# using Data.Map.map to sum values

I want to sum Doubles with the Data.Map.map function.

So i want to have a function like this:

``````sumTheDoubles :: Mapping.Map Char [(Char, Double)] -> Mapping.Map Char [(Char, Double)]
``````

I want to have a sum all Doubles with the Data.Map.map function:

lets say

``````sumTheDoubles (fromList [('i', [('a', 1.0), ('n', 2.0)])])
``````

should do: ​1.0 + 2.0 -->

``````(fromList [('i', [('a', 3.0), ('n', 3.0)])])
``````

Yet my main problem is, that I do not really understand how to access the Doubles with the Data.Map.map function.

• This is an odd signature for a function that sums. Surely you should implement it as a simple `-> Double` result, and then replacing that value into all the tuples can be a separate task. Jan 12 at 21:56
• You can use `Data.Map.map` to replace the value once you've calculated it, but it's not really appropriate for doing the summing. Jan 12 at 22:17
• @leftaroundabout But I wonder how I can give a double, if I need plenty of them. Because in the example the size of the map is 1, but can of course be higher than 1. So i should use a list, and then replace fst element of the List with the first Element of the Map? Jan 12 at 22:34
• Well, maybe it should be `Mapping.Map Char Double`, if you sum for each element in the `Map` separately (not clear from the question). But not `Mapping.Map Char [(Char, Double)]`. Jan 13 at 9:49

Gradually, I got to this oneliner:

``````sumTheDoubles' f = Mapping.map (\a -> map ((\b -> \(c,d) -> (c,b)) ((sum.map snd) a)) a) f
``````

How did I get this result? I started at the highest level. Then I defined more and more functions as needed. Always I first determined the type of individual function. Finally, I converted the functions to lambda form (from the bottom) and applied them to the top level.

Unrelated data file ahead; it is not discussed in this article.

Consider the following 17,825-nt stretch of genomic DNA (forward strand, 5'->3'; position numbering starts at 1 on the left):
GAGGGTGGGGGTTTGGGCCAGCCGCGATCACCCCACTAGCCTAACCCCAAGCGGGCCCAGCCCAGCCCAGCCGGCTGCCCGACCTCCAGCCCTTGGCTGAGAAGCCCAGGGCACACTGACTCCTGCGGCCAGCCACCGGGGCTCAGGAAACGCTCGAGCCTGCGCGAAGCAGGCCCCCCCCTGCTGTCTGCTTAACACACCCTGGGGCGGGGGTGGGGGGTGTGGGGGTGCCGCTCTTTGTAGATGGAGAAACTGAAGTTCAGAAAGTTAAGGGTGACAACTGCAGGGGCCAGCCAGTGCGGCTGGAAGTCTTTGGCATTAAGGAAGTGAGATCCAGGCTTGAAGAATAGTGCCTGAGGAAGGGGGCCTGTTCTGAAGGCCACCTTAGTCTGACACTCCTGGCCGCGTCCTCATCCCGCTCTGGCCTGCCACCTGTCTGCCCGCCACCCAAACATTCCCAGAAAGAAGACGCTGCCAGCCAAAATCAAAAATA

``````module Main where

import qualified Data.Map as Mapping

sumTheDoubles :: Mapping.Map Char [(Char, Double)] -> Mapping.Map Char [(Char, Double)]
sumTheDoubles a = Mapping.map map2 a

-- combine sum and replace
map2 :: [(Char, Double)] -> [(Char, Double)]
map2 a = map (map3 \$ map4 a) a

-- replace snd
map3 :: Double -> (Char, Double) -> (Char, Double)
map3 a (b,c) = (b,a)

-- sum Doubles
map4 :: [(Char, Double)] -> Double
map4 a = (sum.map snd) a

main = putStrLn \$ show \$ sumTheDoubles \$ Mapping.fromList [('i', [('a', 1.0), ('n', 2.0)])]
``````

Output:

``````fromList [('i',[('a',3.0),('n',3.0)])]
``````

It does not seem to make much sense to construct a `Map Char [(Char, Double)]`: the second item of all the 2-tuples in the list will be the same. It makes more sense to construct a `Map Char Double`, where we thus have summed up the second item of the 2-tuples of the list of values.

We can construct such map with:

``````sumTheDoubles :: Mapping.Map Char [(Char, Double)] -> Mapping.Map Char Double
sumTheDoubles = fmap (sum . map snd)``````

we here make use of `fmap :: Functor f => (a -> b) -> f a -> f b` to apply a function to all values in the `Map`, and for each of these values we first construct a list of second items of the original list, and then use `sum` to sum these together.

If you really want to use a list of elements, you can work with:

``````sumTheDoubles :: Mapping.Map Char [(Char, Double)] -> Mapping.Map Char Double
sumTheDoubles = fmap (\xs -> map (sum (map snd xs) <\$) xs)``````